Birds of Paradise

One man sits in the street
and hooks his eyes on those who pass,
then whistles at them in the tongues
of not-quite-familiar birds.

Another wears black leather and a ten-gallon hat,
and shouts about the coming of the Lord
into the nightshade box hidden in his hand.
The smiling woman buying quiche and apples,

who’s kept herself in trim for Mr Right,
will go to bed tonight and slit her throat.
And I write poetry, and poetry
walks along the edge of all such things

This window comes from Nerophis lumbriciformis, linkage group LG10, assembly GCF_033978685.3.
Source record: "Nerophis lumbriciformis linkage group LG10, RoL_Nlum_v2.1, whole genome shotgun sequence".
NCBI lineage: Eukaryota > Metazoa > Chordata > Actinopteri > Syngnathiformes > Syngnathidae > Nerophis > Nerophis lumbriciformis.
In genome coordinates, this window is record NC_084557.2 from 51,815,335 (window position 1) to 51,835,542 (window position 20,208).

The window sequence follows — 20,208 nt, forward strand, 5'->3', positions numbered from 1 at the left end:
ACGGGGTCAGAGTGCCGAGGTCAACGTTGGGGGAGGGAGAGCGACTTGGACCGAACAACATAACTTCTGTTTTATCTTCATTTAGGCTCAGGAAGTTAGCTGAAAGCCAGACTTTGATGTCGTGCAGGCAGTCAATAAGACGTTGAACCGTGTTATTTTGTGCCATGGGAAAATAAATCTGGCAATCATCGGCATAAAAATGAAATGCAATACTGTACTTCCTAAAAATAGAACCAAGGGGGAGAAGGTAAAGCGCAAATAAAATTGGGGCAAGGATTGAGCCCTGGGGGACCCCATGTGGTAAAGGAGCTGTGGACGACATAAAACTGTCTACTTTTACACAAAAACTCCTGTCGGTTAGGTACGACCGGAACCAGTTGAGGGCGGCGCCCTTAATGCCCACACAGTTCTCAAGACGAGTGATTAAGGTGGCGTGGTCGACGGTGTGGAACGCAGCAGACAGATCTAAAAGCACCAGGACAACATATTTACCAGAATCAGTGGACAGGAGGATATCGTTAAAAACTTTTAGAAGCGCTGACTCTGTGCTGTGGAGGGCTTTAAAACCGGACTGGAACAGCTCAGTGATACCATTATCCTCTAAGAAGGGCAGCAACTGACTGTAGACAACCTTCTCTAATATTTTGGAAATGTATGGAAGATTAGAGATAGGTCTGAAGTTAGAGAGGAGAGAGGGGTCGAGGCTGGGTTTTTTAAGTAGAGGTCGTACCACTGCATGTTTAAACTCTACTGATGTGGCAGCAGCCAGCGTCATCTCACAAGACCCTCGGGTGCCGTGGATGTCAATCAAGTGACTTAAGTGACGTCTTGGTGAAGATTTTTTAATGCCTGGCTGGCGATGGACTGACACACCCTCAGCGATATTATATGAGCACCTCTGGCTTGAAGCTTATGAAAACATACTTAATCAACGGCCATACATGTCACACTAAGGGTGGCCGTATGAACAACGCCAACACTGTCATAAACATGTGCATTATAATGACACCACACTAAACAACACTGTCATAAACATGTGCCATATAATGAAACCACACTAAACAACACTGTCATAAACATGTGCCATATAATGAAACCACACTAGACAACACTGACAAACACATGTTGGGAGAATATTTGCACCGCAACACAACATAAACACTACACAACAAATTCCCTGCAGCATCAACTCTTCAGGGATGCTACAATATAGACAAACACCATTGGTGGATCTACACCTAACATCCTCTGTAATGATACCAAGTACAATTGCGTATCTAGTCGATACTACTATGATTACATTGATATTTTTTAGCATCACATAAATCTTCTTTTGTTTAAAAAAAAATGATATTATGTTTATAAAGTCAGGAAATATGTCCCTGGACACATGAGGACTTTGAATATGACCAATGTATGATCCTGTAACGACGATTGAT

and sometimes the temptation’s there
to step quickly over the line
into the path of what comes roaring out of the dark.
But for now I’ll start another poem,

shut behind my crimson door,
while up the street the man has found
a strange new bird of paradise,
and the Lord has come just a little closer

and a small black choir sings in the woman’s mouth,
like the sound of distant shorelines
endlessly reshaping
in the rage where land encounters the sea.